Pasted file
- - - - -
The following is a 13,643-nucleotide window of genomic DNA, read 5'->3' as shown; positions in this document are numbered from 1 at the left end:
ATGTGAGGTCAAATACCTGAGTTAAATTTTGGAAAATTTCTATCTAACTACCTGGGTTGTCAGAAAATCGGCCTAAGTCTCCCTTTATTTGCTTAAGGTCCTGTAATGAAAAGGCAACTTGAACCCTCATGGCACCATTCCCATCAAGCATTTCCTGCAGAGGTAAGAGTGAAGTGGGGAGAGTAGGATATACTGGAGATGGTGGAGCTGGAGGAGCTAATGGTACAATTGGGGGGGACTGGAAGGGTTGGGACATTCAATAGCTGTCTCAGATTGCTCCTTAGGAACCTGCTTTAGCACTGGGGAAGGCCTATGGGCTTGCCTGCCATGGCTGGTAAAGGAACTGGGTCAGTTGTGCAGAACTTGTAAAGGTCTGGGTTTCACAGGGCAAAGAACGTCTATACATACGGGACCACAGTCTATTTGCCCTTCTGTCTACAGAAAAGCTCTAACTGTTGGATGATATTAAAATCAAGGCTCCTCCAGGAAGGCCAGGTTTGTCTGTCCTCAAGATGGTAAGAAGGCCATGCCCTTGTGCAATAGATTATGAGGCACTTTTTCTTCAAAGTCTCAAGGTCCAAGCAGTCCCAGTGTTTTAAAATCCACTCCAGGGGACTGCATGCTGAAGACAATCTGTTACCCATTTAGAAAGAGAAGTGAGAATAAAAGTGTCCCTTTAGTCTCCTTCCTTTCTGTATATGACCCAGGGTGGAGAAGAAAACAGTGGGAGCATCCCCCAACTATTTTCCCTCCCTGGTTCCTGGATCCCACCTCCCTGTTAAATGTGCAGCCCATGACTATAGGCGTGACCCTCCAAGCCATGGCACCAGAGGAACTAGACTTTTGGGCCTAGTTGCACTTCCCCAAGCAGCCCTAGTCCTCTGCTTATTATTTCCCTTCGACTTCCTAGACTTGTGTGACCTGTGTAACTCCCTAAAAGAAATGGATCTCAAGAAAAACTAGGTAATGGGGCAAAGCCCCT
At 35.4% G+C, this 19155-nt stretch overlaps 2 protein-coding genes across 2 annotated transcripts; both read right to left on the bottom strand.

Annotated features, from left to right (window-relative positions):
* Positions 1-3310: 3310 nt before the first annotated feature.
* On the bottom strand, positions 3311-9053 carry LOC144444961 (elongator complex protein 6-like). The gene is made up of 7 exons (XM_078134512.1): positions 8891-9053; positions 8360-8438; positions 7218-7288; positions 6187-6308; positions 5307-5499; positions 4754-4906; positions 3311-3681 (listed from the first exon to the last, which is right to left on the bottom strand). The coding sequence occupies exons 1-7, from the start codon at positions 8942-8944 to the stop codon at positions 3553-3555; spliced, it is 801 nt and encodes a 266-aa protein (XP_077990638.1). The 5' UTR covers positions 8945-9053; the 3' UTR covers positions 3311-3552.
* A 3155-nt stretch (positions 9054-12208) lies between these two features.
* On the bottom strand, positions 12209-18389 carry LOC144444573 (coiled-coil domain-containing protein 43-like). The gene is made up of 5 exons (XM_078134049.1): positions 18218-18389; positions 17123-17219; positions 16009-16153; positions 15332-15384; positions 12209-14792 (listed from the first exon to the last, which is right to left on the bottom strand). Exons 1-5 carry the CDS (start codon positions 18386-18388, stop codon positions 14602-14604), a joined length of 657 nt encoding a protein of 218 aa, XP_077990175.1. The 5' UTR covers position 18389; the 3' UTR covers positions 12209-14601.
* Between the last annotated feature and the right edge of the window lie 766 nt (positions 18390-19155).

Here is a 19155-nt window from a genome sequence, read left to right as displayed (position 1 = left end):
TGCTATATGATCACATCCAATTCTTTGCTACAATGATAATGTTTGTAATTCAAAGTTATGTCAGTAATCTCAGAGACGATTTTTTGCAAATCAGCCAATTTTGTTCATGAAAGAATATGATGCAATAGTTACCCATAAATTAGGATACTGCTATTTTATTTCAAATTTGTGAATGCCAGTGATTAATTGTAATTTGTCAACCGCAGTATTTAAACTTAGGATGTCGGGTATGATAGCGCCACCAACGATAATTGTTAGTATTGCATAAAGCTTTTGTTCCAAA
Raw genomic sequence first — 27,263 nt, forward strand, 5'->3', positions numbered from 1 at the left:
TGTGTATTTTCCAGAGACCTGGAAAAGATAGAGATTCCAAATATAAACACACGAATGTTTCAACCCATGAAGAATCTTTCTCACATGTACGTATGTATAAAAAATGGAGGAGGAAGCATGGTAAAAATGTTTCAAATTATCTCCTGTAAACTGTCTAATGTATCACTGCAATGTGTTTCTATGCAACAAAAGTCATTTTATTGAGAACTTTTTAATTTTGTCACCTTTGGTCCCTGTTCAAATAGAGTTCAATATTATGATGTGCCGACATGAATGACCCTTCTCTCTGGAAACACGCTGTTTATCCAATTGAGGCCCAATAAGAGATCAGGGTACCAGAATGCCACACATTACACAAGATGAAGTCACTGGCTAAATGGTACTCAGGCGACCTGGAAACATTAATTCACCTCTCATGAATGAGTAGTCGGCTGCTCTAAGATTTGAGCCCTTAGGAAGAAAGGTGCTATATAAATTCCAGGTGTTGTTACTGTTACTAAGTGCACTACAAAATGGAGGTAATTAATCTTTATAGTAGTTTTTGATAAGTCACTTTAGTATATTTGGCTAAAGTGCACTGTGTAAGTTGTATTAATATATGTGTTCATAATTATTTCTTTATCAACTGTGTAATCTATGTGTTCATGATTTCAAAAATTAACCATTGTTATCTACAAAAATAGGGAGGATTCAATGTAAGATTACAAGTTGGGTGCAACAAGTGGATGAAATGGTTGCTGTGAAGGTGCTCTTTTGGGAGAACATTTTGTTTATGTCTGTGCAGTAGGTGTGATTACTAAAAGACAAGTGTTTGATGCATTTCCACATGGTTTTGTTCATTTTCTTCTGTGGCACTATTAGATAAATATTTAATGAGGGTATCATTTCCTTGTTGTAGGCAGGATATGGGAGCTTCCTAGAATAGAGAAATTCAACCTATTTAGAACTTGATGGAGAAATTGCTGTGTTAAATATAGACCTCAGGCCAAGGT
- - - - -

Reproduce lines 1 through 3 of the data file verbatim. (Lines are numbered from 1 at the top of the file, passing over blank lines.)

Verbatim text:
The following is a 13,643-nucleotide window of genomic DNA, read 5'->3' as shown; positions in this document are numbered from 1 at the left end:
ATGTGAGGTCAAATACCTGAGTTAAATTTTGGAAAATTTCTATCTAACTACCTGGGTTGTCAGAAAATCGGCCTAAGTCTCCCTTTATTTGCTTAAGGTCCTGTAATGAAAAGGCAACTTGAACCCTCATGGCACCATTCCCATCAAGCATTTCCTGCAGAGGTAAGAGTGAAGTGGGGAGAGTAGGATATACTGGAGATGGTGGAGCTGGAGGAGCTAATGGTACAATTGGGGGGGACTGGAAGGGTTGGGACATTCAATAGCTGTCTCAGATTGCTCCTTAGGAACCTGCTTTAGCACTGGGGAAGGCCTATGGGCTTGCCTGCCATGGCTGGTAAAGGAACTGGGTCAGTTGTGCAGAACTTGTAAAGGTCTGGGTTTCACAGGGCAAAGAACGTCTATACATACGGGACCACAGTCTATTTGCCCTTCTGTCTACAGAAAAGCTCTAACTGTTGGATGATATTAAAATCAAGGCTCCTCCAGGAAGGCCAGGTTTGTCTGTCCTCAAGATGGTAAGAAGGCCATGCCCTTGTGCAATAGATTATGAGGCACTTTTTCTTCAAAGTCTCAAGGTCCAAGCAGTCCCAGTGTTTTAAAATCCACTCCAGGGGACTGCATGCTGAAGACAATCTGTTACCCATTTAGAAAGAGAAGTGAGAATAAAAGTGTCCCTTTAGTCTCCTTCCTTTCTGTATATGACCCAGGGTGGAGAAGAAAACAGTGGGAGCATCCCCCAACTATTTTCCCTCCCTGGTTCCTGGATCCCACCTCCCTGTTAAATGTGCAGCCCATGACTATAGGCGTGACCCTCCAAGCCATGGCACCAGAGGAACTAGACTTTTGGGCCTAGTTGCACTTCCCCAAGCAGCCCTAGTCCTCTGCTTATTATTTCCCTTCGACTTCCTAGACTTGTGTGACCTGTGTAACTCCCTAAAAGAAATGGATCTCAAGAAAAACTAGGTAATGGGGCAAAGCCCCT
At 35.4% G+C, this 19155-nt stretch overlaps 2 protein-coding genes across 2 annotated transcripts; both read right to left on the bottom strand.